The River Witch by Kimberly Brock (Bell Bridge Books; 239 pages; $14.95).
Kimberly Brock knows books; in fact, she loves them. Brock, a native Southerner and former actor and special needs educator, is the blog network coordinator at She Reads. She also reviews fiction and interviews authors on her website. Her intense love of storytelling is readily apparent.
It should come as no surprise to learn that Brock wrote her first novel when she was in fourth grade. As evidenced in her debut The River Witch, writing comes as naturally and as easily to Brock as reading and breathing.
In The River Witch, Brock focuses her narrative lens on Roslyn Byrne, a former ballerina now broken in body and shattered in soul. A car accident left Roslyn unable to dance again; a miscarriage left Roslyn hollow and in a kind of in-between world. She seeks solace on isolated Manny’s Island, Georgia, to escape the world and to finally bestow a name on her deceased baby.
Roslyn is a very sympathetic character, yet this reader never feels sorry for her. She is a strong woman who comes from a long line of strong women. Roslyn requires the use of a cane to help her walk. The cane provides physical aid to Roslyn, but it is also symbolizes her wounded psyche.
There are many, many issues Roslyn grapples with in the cabin she rents on the island. With the character of Roslyn, Brock has created a three-dimensional figure we not only relate to but also root for. Brock’s first-person perspective of Roslyn allows us to see her flaws, her disappointments, and her regrets; Brock also lets us see Roslyn’s triumphs. Her indomitable will is palpable and resonates throughout the story.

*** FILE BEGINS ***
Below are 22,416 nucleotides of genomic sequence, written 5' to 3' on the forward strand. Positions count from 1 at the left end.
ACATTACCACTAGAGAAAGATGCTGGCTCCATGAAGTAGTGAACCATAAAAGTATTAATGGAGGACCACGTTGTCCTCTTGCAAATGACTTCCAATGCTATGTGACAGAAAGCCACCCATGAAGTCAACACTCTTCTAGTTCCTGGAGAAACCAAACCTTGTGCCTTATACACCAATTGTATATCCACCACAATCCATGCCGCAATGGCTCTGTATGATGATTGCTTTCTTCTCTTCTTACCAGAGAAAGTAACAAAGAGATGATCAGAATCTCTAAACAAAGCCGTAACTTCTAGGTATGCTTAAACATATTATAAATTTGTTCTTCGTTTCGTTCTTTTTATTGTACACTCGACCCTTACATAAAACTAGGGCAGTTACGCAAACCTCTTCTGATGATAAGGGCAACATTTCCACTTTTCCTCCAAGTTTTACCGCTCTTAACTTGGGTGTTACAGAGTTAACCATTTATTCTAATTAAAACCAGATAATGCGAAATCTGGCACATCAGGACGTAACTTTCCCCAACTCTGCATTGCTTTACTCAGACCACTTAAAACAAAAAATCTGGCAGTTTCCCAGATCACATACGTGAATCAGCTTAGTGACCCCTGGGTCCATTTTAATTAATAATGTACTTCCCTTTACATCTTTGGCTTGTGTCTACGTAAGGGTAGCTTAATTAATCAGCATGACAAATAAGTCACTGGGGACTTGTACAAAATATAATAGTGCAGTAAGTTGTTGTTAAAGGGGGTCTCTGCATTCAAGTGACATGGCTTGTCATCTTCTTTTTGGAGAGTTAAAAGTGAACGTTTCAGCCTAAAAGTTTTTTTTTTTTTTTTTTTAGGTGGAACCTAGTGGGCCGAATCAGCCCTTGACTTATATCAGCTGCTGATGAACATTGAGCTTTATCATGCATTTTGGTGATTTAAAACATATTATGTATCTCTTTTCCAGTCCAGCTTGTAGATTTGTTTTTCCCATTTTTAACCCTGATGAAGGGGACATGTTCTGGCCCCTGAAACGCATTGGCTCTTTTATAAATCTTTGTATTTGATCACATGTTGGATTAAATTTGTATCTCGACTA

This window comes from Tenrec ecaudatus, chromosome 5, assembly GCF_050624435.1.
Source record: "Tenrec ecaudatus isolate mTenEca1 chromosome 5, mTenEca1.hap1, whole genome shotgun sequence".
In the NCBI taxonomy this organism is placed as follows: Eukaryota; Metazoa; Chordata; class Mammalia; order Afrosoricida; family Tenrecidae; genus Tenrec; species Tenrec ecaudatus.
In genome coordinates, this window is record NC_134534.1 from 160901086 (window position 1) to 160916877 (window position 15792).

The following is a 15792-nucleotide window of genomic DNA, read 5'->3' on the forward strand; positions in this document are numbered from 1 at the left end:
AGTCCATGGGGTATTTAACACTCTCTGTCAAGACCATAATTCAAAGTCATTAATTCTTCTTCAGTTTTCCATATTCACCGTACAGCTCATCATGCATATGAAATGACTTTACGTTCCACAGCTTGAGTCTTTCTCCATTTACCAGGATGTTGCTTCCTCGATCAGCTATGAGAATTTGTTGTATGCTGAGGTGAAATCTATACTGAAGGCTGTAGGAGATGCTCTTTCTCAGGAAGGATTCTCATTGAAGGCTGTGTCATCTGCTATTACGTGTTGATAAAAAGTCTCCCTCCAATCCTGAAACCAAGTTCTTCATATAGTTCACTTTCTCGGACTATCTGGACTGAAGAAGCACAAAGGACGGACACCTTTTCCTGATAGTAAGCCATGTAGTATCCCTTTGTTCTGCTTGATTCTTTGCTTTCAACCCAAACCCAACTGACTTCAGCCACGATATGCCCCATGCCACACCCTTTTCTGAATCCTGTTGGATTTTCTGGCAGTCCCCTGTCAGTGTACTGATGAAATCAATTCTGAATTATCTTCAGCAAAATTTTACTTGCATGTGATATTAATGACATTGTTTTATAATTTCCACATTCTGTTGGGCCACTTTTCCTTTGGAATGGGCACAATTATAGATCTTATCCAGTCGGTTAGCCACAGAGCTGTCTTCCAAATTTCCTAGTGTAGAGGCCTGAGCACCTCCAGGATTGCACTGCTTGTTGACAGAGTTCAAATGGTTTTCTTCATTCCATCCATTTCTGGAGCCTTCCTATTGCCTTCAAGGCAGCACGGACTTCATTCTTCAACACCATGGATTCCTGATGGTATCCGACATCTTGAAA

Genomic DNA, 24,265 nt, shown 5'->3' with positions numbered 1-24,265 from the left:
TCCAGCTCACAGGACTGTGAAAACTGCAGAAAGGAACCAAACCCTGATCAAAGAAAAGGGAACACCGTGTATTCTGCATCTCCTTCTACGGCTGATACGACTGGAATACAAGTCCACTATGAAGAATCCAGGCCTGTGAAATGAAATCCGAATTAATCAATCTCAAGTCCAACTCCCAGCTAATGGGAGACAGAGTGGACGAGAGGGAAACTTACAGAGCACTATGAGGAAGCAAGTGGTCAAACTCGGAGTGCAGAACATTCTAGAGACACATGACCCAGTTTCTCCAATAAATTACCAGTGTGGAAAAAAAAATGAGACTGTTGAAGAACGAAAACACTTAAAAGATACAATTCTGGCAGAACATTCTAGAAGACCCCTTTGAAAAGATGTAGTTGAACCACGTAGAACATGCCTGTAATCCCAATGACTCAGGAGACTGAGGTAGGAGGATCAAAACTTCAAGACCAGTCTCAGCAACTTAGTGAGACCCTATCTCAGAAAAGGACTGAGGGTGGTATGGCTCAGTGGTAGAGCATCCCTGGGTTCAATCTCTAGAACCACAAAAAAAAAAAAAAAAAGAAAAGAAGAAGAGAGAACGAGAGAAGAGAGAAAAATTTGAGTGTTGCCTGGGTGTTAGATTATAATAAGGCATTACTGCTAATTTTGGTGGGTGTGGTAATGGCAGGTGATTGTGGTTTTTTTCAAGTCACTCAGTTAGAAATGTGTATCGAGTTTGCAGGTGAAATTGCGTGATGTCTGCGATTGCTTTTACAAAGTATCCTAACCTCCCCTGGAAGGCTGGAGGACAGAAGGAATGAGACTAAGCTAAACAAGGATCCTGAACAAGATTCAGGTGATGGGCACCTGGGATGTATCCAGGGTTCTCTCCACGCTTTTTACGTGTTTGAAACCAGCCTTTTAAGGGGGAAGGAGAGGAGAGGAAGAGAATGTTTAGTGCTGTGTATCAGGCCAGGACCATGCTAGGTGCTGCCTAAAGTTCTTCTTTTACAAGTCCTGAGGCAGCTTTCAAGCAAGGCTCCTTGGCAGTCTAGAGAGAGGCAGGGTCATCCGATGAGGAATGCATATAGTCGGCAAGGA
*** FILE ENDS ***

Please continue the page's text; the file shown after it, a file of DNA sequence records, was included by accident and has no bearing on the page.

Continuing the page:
Roslyn is not the only broken creature on Manny’s Island. Ten-year-old Damascus Trezevant is a lonely and dejected little girl who aches for her deceased mother and her largely absent father. She is drawn to Roslyn, just as Roslyn is captivated by Damascus. In contrast to Roslyn’s narrative, Brock writes Damascus’ perspective in the third person. I like the difference. The distinction illustrates Brock’s range as a storyteller.
The beauty of The River Witch is in the complicated and beautiful ballet between Roslyn and Damascus. Damascus alternately displays both affection and spite toward Roslyn. Both principal characters have pent-up emotions that they must exhibit or everyone will suffer the consequences. Both of Brock’s protagonists ache for an emotional connection and a sense they belong.
One character who I would have liked to see more of is Urey, Damascus’ father. Mysterious, taciturn, introspective, sexy, and almost savage, Urey needs more of a presence in Brock’s story. Roslyn’s chemistry with him is powerful.
Since Brock is from Georgia, The River Witch is written in a distinctly Southern voice. I cannot imagine this novel being set anywhere else. In the story, sense of place is a formidable force. Manny’s Island is a locale that allows Brock to imbue supernatural elements into her story. The magic of the island and the magic of Brock’s characters will transform the land and its people forever.
Manny’s Island can sometimes be a wild and dangerous place. Snakes and alligators are abundant. The current of the Little Damascus River can carry novice swimmers into the Atlantic. Flooding is common. Yet the island is also a place for miracles, where a woman is healed, where a child is mended, and where the wrongs of the past are reconciled.
Brock is already at work on her second novel. If it’s anything like The River Witch, it will be a must-read.